The late 1970s were bleak for fans of American muscle cars. The oil crisis and the strict emission standards rendered the powerful, big-block engines of the 1960s and 1970s obsolete and forced car makers to trade power for economy in just about every segment. This shift also affected the iconic Mustang, which in 1973 morphed into a rebodied Pinto that didn’t even offer a V8 at first.
It later received a 4.9-liter engine, but with an output of only 140 horsepower, it was a far-cry from the pre-1973 Mustangs. The suffering continued into the third-generation model, which in 1980 had a destroked, 4.2-liter V8 good for a miserable 118 horsepower. This made the new turbocharged, 2.3-liter four-cylinder, which generated 132 horses, the sole performance-oriented engine.
With the future seemingly built around smaller and more fuel-efficient units with forced induction, Ford wanted to bring more attention to the potential of the 2.3-liter. That’s when the McLaren M81, the rarest Mustang ever made, was born.
Development of the McLaren M81 Mustang
Developed around the same time the Special Vehicle Operations (SVO) division came to be, the M81 was the result of a collaboration between Ford’s newly revitalized Motorsport division and McLaren Engines of Livonia, Michigan. Its unique, wide-body exterior was inspired by IMSA race cars (mostly because the M81 itself went on to compete in the series), while the standard hood and front bumper were replaced by a fully function extracting unit and an aggressive chin spoiler. The beefed-up fenders covered wider-than-stock wheels and tires, while the active front and rear brake ducts kept the new components from overheating.
Inside, Ford kept many of the stock car’s features, but used Recaro LS bucket seats, a smaller, leather-wrapped steering wheel, a bespoke Stewart-Warner instrument cluster, and a then-approved SCCA roll cage.
The McLaren Mustang’s Engine
Under the hood of the car lurked a modified version of the 2.3-liter turbo-four from which McLaren Engines managed to extract 175 horsepower, 43 more than the standard model. Reports from the era claim that the boost control function was actually able to crank out around 190 horses, a remarkable figure for 1980. Torque was estimated at 145-pound-feet and delivered at only 3,000 rpm. The five-speed manual with its 3.45:1 final gear drive enabled the M81 McLaren to hit 60 mph from a standing start in 9.7 seconds and compete the quarter-mile at 17.37 seconds and 79.2 mph.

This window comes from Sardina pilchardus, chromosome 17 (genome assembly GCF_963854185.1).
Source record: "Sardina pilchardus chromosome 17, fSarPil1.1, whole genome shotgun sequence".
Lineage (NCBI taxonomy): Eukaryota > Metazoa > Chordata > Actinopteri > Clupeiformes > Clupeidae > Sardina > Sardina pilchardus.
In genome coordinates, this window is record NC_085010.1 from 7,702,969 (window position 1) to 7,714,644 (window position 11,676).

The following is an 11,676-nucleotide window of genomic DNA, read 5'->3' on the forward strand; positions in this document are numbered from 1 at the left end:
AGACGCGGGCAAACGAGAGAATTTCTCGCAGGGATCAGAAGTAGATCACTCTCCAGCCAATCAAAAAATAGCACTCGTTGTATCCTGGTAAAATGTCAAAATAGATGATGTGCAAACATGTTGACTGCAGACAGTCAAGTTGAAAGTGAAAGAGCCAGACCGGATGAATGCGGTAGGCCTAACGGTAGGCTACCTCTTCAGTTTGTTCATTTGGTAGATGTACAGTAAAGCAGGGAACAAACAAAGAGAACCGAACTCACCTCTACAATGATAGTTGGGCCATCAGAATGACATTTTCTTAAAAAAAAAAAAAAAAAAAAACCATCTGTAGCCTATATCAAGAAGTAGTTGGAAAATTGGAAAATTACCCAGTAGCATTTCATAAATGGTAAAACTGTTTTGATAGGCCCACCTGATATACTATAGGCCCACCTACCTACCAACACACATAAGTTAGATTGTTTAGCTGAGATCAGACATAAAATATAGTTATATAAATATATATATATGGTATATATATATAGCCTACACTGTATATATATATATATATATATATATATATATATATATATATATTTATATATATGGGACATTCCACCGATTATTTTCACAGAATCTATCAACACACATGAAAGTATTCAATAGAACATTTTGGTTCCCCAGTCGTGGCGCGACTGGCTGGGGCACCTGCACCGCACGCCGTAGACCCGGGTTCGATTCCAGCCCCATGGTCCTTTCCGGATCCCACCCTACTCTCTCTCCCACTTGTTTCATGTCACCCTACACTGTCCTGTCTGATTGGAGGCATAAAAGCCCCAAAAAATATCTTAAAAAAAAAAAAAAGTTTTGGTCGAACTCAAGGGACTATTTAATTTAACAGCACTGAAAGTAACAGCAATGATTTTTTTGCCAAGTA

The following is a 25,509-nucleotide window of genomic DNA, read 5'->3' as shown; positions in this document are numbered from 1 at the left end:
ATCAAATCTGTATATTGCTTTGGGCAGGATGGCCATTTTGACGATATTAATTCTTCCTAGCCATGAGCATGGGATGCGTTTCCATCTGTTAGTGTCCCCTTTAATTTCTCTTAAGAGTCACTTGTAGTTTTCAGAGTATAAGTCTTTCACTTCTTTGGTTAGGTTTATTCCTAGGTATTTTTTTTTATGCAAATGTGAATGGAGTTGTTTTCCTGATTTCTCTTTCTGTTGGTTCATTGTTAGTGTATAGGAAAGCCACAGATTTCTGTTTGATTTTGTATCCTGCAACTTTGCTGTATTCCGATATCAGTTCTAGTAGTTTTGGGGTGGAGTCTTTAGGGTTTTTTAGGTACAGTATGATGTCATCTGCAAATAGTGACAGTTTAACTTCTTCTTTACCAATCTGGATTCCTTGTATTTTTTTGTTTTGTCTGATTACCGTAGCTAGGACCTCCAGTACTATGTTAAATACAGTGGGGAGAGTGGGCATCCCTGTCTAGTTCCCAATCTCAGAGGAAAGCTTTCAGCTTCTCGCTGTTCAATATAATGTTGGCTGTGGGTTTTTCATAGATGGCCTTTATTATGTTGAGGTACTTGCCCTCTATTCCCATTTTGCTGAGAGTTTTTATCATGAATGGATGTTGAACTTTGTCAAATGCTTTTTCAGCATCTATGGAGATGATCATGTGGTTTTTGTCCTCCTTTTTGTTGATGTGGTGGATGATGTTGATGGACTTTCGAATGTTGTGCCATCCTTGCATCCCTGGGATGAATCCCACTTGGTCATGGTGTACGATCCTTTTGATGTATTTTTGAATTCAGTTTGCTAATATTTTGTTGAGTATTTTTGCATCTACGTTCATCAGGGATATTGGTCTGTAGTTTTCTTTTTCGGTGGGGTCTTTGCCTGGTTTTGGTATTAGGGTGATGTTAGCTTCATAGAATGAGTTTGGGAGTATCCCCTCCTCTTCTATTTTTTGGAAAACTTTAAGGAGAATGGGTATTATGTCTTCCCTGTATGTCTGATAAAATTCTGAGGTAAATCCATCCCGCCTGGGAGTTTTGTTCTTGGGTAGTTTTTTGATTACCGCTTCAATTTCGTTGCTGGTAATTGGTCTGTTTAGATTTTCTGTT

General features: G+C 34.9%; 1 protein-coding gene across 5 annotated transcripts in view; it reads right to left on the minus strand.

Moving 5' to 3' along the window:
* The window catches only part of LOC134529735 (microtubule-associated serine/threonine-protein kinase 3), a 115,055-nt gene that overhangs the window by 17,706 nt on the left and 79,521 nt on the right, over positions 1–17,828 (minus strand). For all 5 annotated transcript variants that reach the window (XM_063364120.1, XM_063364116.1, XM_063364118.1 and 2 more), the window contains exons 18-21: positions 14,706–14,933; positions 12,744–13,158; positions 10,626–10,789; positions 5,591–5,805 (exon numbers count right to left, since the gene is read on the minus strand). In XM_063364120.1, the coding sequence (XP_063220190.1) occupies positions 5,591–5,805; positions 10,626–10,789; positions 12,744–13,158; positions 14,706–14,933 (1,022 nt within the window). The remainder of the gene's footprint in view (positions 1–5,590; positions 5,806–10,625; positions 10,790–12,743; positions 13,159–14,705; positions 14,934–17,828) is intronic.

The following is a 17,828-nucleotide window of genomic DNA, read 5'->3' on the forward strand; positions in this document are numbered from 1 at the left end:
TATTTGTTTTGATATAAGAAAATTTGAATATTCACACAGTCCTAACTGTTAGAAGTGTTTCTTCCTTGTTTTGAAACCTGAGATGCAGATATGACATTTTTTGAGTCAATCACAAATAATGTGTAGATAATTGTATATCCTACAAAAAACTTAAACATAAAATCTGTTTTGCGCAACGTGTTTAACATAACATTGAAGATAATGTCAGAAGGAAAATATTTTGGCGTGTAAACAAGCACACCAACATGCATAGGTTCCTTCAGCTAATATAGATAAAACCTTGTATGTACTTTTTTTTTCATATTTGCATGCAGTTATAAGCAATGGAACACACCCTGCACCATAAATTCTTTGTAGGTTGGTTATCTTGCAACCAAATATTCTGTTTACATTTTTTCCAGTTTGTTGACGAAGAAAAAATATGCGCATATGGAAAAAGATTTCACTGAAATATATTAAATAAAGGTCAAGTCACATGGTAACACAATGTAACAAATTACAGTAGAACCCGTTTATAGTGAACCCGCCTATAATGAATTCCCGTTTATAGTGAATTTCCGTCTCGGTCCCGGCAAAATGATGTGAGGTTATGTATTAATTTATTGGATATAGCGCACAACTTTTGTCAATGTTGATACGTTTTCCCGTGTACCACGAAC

The McLaren Mustang’s Suspension
A revised chassis with fully adjustable Koni shocks, struts with higher-rate springs, and sway bars with tungsten bushings kept the coupe on its best behavior. Ford also fitted the M81 with BBS alloy wheels wrapped in Firestone tires, 10.6-inch front rotors with larger calipers borrowed from the V8 Mustang and 9-inch drums to the rear. The IMSA GTO-spec car received beefier brakes.
Production of the McLaren Mustang
Production of the McLaren M81 was initially scheduled at 250 units, including the prototype. However, only 10 additional cars were produced. Seven were finished in Bittersweet Orange, and one in Enduro, White, and Black. The reason for that was that Ford priced the M81 at $25,000 (the equivalent of nearly $80,000 in 2016), a sticker Mustang enthusiasts weren’t ready to pay in 1980.
With just 10 examples on the road, the McLaren M81 is the rarest Mustang ever made and a car most of us will probably never get to see in the metal. And even though the turbocharged four-cylinder didn’t catch on with Mustang enthusiasts, being discontinued for the fourth-generation pony, the M81 was proof that the Mustang didn’t need a V8 to perform well.
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